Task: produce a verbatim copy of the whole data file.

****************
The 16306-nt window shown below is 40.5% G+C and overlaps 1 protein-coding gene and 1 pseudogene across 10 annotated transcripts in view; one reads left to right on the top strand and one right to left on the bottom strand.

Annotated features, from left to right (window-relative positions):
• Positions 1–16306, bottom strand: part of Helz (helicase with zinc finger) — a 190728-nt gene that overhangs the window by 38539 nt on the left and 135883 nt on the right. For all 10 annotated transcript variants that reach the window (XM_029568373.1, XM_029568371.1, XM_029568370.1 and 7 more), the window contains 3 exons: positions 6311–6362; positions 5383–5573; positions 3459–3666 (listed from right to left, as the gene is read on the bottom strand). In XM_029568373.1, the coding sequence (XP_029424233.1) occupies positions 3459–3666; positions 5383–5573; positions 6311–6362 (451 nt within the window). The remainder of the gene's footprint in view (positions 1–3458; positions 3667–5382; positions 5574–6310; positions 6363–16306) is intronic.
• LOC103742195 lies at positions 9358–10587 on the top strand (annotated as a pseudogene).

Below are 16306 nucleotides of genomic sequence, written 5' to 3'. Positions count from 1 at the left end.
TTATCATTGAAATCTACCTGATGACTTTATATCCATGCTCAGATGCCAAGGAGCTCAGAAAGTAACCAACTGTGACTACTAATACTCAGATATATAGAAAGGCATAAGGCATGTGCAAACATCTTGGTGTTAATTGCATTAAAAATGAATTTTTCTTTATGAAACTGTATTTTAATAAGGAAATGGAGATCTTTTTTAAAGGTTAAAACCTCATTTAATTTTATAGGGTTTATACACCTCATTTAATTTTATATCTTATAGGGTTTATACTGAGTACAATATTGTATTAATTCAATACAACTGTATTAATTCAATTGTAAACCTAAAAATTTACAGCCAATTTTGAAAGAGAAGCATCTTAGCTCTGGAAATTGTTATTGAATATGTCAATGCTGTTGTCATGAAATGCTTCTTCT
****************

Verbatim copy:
The 16306-nt window shown below is 40.5% G+C and overlaps 1 protein-coding gene and 1 pseudogene across 10 annotated transcripts in view; one reads left to right on the top strand and one right to left on the bottom strand.

Annotated features, from left to right (window-relative positions):
• Positions 1–16306, bottom strand: part of Helz (helicase with zinc finger) — a 190728-nt gene that overhangs the window by 38539 nt on the left and 135883 nt on the right. For all 10 annotated transcript variants that reach the window (XM_029568373.1, XM_029568371.1, XM_029568370.1 and 7 more), the window contains 3 exons: positions 6311–6362; positions 5383–5573; positions 3459–3666 (listed from right to left, as the gene is read on the bottom strand). In XM_029568373.1, the coding sequence (XP_029424233.1) occupies positions 3459–3666; positions 5383–5573; positions 6311–6362 (451 nt within the window). The remainder of the gene's footprint in view (positions 1–3458; positions 3667–5382; positions 5574–6310; positions 6363–16306) is intronic.
• LOC103742195 lies at positions 9358–10587 on the top strand (annotated as a pseudogene).

Below are 16306 nucleotides of genomic sequence, written 5' to 3'. Positions count from 1 at the left end.
TTATCATTGAAATCTACCTGATGACTTTATATCCATGCTCAGATGCCAAGGAGCTCAGAAAGTAACCAACTGTGACTACTAATACTCAGATATATAGAAAGGCATAAGGCATGTGCAAACATCTTGGTGTTAATTGCATTAAAAATGAATTTTTCTTTATGAAACTGTATTTTAATAAGGAAATGGAGATCTTTTTTAAAGGTTAAAACCTCATTTAATTTTATAGGGTTTATACACCTCATTTAATTTTATATCTTATAGGGTTTATACTGAGTACAATATTGTATTAATTCAATACAACTGTATTAATTCAATTGTAAACCTAAAAATTTACAGCCAATTTTGAAAGAGAAGCATCTTAGCTCTGGAAATTGTTATTGAATATGTCAATGCTGTTGTCATGAAATGCTTCTTCT